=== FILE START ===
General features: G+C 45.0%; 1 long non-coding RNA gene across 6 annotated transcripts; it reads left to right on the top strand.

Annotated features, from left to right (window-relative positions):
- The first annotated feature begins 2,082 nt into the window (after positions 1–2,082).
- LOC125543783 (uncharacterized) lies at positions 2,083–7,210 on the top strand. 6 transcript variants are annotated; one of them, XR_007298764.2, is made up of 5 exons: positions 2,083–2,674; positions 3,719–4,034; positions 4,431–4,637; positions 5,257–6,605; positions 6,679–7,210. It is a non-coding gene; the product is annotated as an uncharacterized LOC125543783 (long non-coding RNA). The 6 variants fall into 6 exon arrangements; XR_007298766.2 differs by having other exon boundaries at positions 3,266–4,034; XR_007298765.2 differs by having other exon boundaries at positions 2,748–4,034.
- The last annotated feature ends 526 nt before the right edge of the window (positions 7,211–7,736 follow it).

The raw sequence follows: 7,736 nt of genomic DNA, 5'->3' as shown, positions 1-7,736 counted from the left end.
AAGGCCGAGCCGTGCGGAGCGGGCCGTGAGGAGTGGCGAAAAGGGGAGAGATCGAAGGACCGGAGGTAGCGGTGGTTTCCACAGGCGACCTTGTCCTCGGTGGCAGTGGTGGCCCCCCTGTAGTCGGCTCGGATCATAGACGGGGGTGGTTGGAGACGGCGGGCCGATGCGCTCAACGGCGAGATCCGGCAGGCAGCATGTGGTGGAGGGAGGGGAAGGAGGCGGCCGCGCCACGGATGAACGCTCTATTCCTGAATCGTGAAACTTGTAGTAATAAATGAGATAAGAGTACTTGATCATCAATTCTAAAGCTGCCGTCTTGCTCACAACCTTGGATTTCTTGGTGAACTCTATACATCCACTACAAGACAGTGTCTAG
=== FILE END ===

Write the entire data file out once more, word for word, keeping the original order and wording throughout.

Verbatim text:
General features: G+C 45.0%; 1 long non-coding RNA gene across 6 annotated transcripts; it reads left to right on the top strand.

Annotated features, from left to right (window-relative positions):
- The first annotated feature begins 2,082 nt into the window (after positions 1–2,082).
- LOC125543783 (uncharacterized) lies at positions 2,083–7,210 on the top strand. 6 transcript variants are annotated; one of them, XR_007298764.2, is made up of 5 exons: positions 2,083–2,674; positions 3,719–4,034; positions 4,431–4,637; positions 5,257–6,605; positions 6,679–7,210. It is a non-coding gene; the product is annotated as an uncharacterized LOC125543783 (long non-coding RNA). The 6 variants fall into 6 exon arrangements; XR_007298766.2 differs by having other exon boundaries at positions 3,266–4,034; XR_007298765.2 differs by having other exon boundaries at positions 2,748–4,034.
- The last annotated feature ends 526 nt before the right edge of the window (positions 7,211–7,736 follow it).

The raw sequence follows: 7,736 nt of genomic DNA, 5'->3' as shown, positions 1-7,736 counted from the left end.
AAGGCCGAGCCGTGCGGAGCGGGCCGTGAGGAGTGGCGAAAAGGGGAGAGATCGAAGGACCGGAGGTAGCGGTGGTTTCCACAGGCGACCTTGTCCTCGGTGGCAGTGGTGGCCCCCCTGTAGTCGGCTCGGATCATAGACGGGGGTGGTTGGAGACGGCGGGCCGATGCGCTCAACGGCGAGATCCGGCAGGCAGCATGTGGTGGAGGGAGGGGAAGGAGGCGGCCGCGCCACGGATGAACGCTCTATTCCTGAATCGTGAAACTTGTAGTAATAAATGAGATAAGAGTACTTGATCATCAATTCTAAAGCTGCCGTCTTGCTCACAACCTTGGATTTCTTGGTGAACTCTATACATCCACTACAAGACAGTGTCTAG